State Politics

More freedom to pray in public school? It’s likely, but lawmakers have to compromise.

Drum Major Andre Young kneels in prayer in the doorway prior to performing with Miami Central High School band in May 2009. Lawmakers in Tallahassee want to fortify students’ and teachers’ rights to express their religious beliefs in Florida public schools.
Drum Major Andre Young kneels in prayer in the doorway prior to performing with Miami Central High School band in May 2009. Lawmakers in Tallahassee want to fortify students’ and teachers’ rights to express their religious beliefs in Florida public schools. cjuste@miamiherald.com

Lawmakers on either side of the Florida Capitol have different ideas on to what extent they should secure students’ and teachers’ rights to express religious beliefs in public schools — forcing the need for compromise before the Legislature can send a proposed law to the governor for his approval this spring.

A plan the Florida House approved Wednesday by a 114-3 vote fortifies basic rights to religious expression that are protected by the state and U.S. Constitutions. The Senate two weeks ago endorsed language that does that, too, but that also goes much further — by also requiring schools to give students a “limited public forum” to pray and otherwise express their beliefs at school assemblies and other school-sanctioned events.

MORE: “Florida Senate endorses religious expression in public schools”

The two proposals were originally identical, but a House committee quickly scaled back that chamber’s version to eliminate the more controversial elements that remain in the Senate-approved bill.

Those House changes earned unanimous votes and bipartisan praise in the two committees that vetted them. The House measure was led by Democratic Reps. Kimberly Daniels of Jacksonville and Patricia Williams of Lauderdale Lakes.

(By comparison, the Senate bill passed on a party-line vote — with Sen. Daphne Campbell, of Miami Shores, being the only Democrat to join Republicans in support. Ocala Republican Sen. Dennis Baxley sponsored that bill.)

The House vote sends SB 436 back to the Senate — where senators can either make further changes or agree to the House language, which would then send the bill to Gov. Rick Scott’s desk to be signed into law. Senators could potentially take it up as early as Thursday, but it’s more likely to happen next week.

The House language earned its first opposition on the floor Wednesday when three Democrats — Reps. Carlos Guillermo Smith and Amy Mercado, both of Orlando, and Joseph Abruzzo, of Boynton Beach — voted “no.”

During discussion the day before, Smith raised concerns about the constitutionality of the measure.

“We are potentially blurring the lines of the wall we have very clearly erected between church and state, and we could potentially be allowing school personnel to use the machinery of the state to promote a religious agenda,” he said. (Daniels responded that she had no concerns about that happening, which sparked brief applause from the Republican-led chamber.)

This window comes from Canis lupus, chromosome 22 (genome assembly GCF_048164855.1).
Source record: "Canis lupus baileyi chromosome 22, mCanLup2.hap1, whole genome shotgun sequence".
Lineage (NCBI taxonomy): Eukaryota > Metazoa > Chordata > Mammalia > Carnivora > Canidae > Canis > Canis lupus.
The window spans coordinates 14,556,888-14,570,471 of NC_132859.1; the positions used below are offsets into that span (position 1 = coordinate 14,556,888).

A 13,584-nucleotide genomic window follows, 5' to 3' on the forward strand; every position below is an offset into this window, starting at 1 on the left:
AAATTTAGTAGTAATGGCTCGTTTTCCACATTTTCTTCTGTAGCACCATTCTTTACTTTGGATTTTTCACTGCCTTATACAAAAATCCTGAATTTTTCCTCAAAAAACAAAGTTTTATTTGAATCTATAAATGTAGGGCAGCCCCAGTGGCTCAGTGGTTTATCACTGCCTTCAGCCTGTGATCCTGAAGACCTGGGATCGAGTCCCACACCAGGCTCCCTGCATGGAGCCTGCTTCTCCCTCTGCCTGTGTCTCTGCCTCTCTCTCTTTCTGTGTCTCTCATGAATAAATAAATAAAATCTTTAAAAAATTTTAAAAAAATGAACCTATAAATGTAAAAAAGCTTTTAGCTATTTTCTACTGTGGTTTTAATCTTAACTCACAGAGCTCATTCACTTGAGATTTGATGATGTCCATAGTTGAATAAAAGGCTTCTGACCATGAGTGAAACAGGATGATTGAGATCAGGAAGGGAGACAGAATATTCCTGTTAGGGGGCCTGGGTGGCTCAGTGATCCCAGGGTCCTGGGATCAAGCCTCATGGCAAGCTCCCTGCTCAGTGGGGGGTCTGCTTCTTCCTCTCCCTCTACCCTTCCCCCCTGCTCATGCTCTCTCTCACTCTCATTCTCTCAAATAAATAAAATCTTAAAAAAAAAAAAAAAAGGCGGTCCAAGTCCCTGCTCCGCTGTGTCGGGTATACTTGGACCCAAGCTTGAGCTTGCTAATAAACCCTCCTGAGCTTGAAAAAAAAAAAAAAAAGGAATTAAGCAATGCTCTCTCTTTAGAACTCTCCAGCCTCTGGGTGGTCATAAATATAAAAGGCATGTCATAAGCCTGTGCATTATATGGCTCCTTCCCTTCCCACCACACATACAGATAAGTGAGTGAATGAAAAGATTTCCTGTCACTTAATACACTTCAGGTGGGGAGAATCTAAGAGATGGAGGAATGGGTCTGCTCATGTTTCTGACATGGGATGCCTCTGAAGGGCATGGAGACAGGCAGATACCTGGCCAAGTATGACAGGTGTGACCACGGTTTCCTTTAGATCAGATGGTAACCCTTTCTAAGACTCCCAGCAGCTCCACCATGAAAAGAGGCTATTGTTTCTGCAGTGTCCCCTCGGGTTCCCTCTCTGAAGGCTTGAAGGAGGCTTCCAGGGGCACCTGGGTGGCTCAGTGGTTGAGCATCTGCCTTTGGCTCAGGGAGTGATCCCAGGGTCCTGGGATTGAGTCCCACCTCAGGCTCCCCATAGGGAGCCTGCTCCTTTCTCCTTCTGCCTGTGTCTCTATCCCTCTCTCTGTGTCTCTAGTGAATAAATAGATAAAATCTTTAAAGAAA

Just before Wednesday’s vote, Daniels said her bill “is not for people who do not want to pray. It’s voluntary and non-intrusive. It gives liberty to people who need the opportunity to pray in Florida schools.”

She also shared details of her personal and family history that she said helped inspire her to seek this change in state law.

She described how she was “a member of the fastest relay team in the nation” while attending Florida State University “but from a full scholarship, I went to the streets of Frenchtown, a few blocks away from here [the Florida Capitol] when I became a drug addict and one of the people you passed on a corner.”

“I’m standing here by a power much higher than Kim,” said Daniels, who is now a minister, a former Jacksonville City Council member and a freshman lawmaker this year.

The House and Senate have to pass identical bills, and some kind of compromise is almost certain.

The two chambers’ bills were each fast-tracked this session, after being designated priorities by Senate President Joe Negron, R-Stuart, and House Speaker Richard Corcoran, R-Land O’Lakes. Each bill had only two committee hearings before going to the floor; bills typically are heard by three committees.

The House language makes explicitly clear that students have the freedom to:

▪ Express their religious beliefs in class assignments;

▪ Wear jewelry with religious symbols;

▪ Organize prayer groups or religious clubs that would have access to school facilities as any secular activity group already does.

It also would guarantee teachers and staff the ability to participate in student-initiated religious activities before or after the school day.

Kristen M. Clark: 850-222-3095, kclark@miamiherald.com, @ByKristenMClark

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